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Date: Wed, 15 Jul 98 16:25:55 CDT
From: Workers World <ww@wwpublish.com>
Organization: WW Publishers
Subject: U.S. sanctions turn Iraq water into poison
Article: 39074
To: undisclosed-recipients:;
Message-ID: <bulk.17380.19980717001533@chumbly.math.missouri.edu>

U.S. sanctions turn Iraq's water supply into poison

Workers World, 16 July 1998

A U.S. warplane launched a missile June 30 at Iraq. Its pilot claimed an Iraqi anti-aircraft battery had locked its radar on some British jet fighters patrolling Iraqi air space, and he had to respond.

The missile struck a water reservoir near Basra in southern Iraq, supporting the Iraqi's statement that there was no radar in the area. It also highlighted the serious threat to Iraq's water supply from an eight-year-long blockade.

David Sole, president of UAW Local 2334-Sanitary Chemists & Technicians Association at the Detroit Water & Sewerage Department, wrote the following description of what sanctions have done to Iraq's drinking water. Sole was part of a delegation the International Action Center organized to bring medicine to Iraq in early May.]

I still had on my mind the hundreds of babies and children shrunken and dying at the Saddam Pediatric Hospital in Baghdad. Most were stricken with gastroenteritis and amoebic dysentery, both water-born diseases.

Ferhan Mohson, the plant shift supervisor, and Dr. A. Al-Dabbagh, assistant president of Baghdad University, an expert in water engineering, were guiding us through the April 7 Water Treatment Plant just north of Baghdad. The plant provides almost half the fresh water to over five million people.

The facility was not that different from any fresh water plant in Detroit. The huge pumps were roaring as they lifted water from the Tigris River. Settling tanks slowed the water and let solids sink to the bottom. Huge filtration tanks further reduced the contamination.

But unlike the procedures normally followed, this plant was not adding chlorine in the early stages of purification. Perhaps this explained why the hospitals were full.

Our hosts explained that importation of chlorine is restricted severely by the sanctions. Since it is a poisonous gas, they say it can be used for military purposes.

The little chlorine now allowed into the country comes by way of UNICEF. It is not enough.

The Tigris' turbid water contains minute solid particles that remain suspended even after settling and filtration. Before the Gulf War the plant added the aluminum salt alum to the water to reduce these solids. U.S./UN sanctions bar alum.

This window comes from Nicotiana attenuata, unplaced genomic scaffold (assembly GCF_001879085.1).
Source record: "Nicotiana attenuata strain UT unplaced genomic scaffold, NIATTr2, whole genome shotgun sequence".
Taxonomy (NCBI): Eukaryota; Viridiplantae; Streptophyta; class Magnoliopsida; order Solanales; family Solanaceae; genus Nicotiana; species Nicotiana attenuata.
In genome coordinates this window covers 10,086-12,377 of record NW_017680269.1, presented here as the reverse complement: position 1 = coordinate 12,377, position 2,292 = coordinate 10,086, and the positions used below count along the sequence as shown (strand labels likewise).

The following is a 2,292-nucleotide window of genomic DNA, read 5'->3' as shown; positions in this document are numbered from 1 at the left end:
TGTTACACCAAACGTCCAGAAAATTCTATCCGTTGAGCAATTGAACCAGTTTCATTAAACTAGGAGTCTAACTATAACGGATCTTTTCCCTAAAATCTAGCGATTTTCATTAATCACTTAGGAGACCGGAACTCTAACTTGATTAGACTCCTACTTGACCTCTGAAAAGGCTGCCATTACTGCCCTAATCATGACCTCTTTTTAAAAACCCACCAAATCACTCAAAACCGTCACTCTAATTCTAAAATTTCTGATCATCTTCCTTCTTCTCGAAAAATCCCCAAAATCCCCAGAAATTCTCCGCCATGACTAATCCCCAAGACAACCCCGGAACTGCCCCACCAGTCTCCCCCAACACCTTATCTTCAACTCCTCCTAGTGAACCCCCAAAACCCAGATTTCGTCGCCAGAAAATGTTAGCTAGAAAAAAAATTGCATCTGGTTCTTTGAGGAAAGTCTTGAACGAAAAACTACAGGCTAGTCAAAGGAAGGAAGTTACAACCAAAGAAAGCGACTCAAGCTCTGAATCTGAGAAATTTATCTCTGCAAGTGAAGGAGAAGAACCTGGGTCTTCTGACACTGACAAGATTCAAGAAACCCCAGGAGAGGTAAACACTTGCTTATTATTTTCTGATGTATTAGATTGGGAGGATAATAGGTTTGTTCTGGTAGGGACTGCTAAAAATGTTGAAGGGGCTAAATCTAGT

Now the plant adds an unprocessed ore that contains 50 percent impurities. Every day they have to use a mechanical shovel to clean out the tanks. Control of the turbidity is difficult.

As water leaves the plant it gets what chlorine is available from the six of 12 chlorinators still working. The chlorine should be more than enough to purify the water. In fact the chlorine left in the water after contaminants have been destroyed is ten times that used for water leaving Detroit's Water Works Park.

But Baghdad's water supply has other problems. Massive bombing during the Gulf War severely damaged the entire network of underground water pipes. Sanctions prevent pipes from entering Iraq, classifying them as considered potential military material.

Dr. Adnan Jabrou, deputy mayor of Baghdad, told us that so many pipes are cracked and broken that they lose 40 percent of all water leaving the water plants to leakage. The resulting low pressure in the pipes allows contaminated ground water to leak back into the water-delivery system.

One official later told us that tap-water testing in Baghdad homes showed that over 10 percent received contaminated water.

Baghdad water engineers over-chlorinate the water as it leaves the plant, hoping to decontaminate it as it runs through the broken pipes. They would like to double the amount of chlorine they currently put into the water, but they don't have enough.

There is no rational military reason to limit chlorine imports. UNSCOM inspectors now visit the plant every two months to monitor the chlorine, which comes in easily tracked one-ton containers that can be sealed. UNSCOM could monitor pressure daily if it was necessary.

Dr. Jabrou was proud of what Iraq had accomplished for the people up to the Gulf War. Before the aggression when we tested the water at homes throughout the city less than 1.8 percent failed the World Health Organization standards, he explained. Our loss from leakage was only 15 percent, much better than many cities in the West or in Japan.


But now, because of the sanctions, diarrhea and dysentery are destroying an entire generation of children as they strike ten times as many people as before. Combined with malnutrition due to food shortages--also caused by sanctions--and the terrible shortage of medicine to treat these easily cured maladies, tens of thousands of children are condemned to death.

Wastewater treatment in Baghdad is also minimal due to shortages of pumps, replacement parts, pipe and chlorine. In fact, no chlorine is available for wastewater treatment. An estimated 66 billion gallons of untreated sewage is being dumped into the Tigris without any treatment whatsoever.

Industrial waste is also being dump ed. And there are reports that hospitals, unable to sterilize medical waste due to parts shortages for autoclaves and incinerators, are dumping their waste into the system, too. The long-term health and ecological problems are most alarming.

Everyone understands that clean drinking water is a cornerstone of modern life. To deny Iraq the necessary supplies to rebuild, maintain and expand its water treatment facilities, especially chlorine, is a crime against humanity.

Only a desire to destroy an entire people can be motivating the United States policy makers. A world-wide outcry must be raised against this gross violation of human rights.